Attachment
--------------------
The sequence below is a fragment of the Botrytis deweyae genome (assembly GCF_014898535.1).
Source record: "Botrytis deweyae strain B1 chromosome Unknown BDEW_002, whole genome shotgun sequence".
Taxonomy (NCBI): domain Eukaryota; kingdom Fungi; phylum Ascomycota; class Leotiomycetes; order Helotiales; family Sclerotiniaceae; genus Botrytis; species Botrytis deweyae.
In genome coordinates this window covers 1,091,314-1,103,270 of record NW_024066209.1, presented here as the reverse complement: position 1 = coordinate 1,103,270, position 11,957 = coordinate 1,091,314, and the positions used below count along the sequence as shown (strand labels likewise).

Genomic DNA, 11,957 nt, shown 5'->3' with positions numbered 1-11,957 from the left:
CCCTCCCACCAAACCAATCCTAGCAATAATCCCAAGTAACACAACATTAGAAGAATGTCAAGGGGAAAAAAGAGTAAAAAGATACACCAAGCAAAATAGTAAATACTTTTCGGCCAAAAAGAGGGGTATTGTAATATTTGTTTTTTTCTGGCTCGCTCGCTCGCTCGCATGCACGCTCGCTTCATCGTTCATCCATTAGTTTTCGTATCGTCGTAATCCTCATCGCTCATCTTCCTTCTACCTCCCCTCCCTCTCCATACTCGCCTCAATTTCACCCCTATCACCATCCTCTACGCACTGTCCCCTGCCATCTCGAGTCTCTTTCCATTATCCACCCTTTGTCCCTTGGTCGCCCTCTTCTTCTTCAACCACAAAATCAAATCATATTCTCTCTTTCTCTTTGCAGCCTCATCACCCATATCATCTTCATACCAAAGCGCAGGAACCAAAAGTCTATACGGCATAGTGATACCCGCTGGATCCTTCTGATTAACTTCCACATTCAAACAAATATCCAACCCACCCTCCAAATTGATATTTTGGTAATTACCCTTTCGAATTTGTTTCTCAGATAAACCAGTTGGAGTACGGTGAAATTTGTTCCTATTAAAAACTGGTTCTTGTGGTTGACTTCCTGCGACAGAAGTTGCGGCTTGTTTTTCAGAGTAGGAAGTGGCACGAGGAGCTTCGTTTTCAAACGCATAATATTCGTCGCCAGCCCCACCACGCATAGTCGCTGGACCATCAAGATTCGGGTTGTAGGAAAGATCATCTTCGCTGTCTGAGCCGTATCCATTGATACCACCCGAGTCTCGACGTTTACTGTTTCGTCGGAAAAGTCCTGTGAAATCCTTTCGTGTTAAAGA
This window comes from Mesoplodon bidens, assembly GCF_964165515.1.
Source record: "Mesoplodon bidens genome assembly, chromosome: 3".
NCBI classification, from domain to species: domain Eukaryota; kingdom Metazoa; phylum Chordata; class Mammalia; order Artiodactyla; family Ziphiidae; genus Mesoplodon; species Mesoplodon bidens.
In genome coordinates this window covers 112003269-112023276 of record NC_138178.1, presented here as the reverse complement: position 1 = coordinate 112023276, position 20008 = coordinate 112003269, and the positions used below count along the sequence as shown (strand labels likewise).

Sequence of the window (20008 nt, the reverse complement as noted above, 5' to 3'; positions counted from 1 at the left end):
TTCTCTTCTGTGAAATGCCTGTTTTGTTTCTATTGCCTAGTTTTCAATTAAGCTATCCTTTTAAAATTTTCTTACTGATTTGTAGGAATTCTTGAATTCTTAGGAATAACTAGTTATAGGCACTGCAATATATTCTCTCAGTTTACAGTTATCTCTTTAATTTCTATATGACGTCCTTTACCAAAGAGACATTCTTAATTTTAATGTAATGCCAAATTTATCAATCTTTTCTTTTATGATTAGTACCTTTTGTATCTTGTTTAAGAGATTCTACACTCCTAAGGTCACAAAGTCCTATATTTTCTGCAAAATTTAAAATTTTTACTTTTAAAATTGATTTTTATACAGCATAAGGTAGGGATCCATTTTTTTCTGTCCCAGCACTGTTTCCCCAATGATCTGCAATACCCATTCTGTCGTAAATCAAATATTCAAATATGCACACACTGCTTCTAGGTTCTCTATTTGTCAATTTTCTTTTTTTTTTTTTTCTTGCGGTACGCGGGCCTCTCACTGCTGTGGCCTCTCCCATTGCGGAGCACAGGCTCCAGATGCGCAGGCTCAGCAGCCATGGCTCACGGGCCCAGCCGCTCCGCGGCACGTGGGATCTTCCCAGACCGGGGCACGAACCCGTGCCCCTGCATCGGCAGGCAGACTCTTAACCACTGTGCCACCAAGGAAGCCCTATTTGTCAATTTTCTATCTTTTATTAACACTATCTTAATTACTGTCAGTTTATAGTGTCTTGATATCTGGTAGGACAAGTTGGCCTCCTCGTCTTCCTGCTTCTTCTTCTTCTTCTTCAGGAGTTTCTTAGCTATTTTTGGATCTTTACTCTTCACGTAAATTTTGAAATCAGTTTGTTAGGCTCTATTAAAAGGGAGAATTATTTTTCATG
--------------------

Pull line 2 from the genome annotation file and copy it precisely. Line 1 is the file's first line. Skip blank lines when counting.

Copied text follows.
Source record: "Botrytis deweyae strain B1 chromosome Unknown BDEW_002, whole genome shotgun sequence".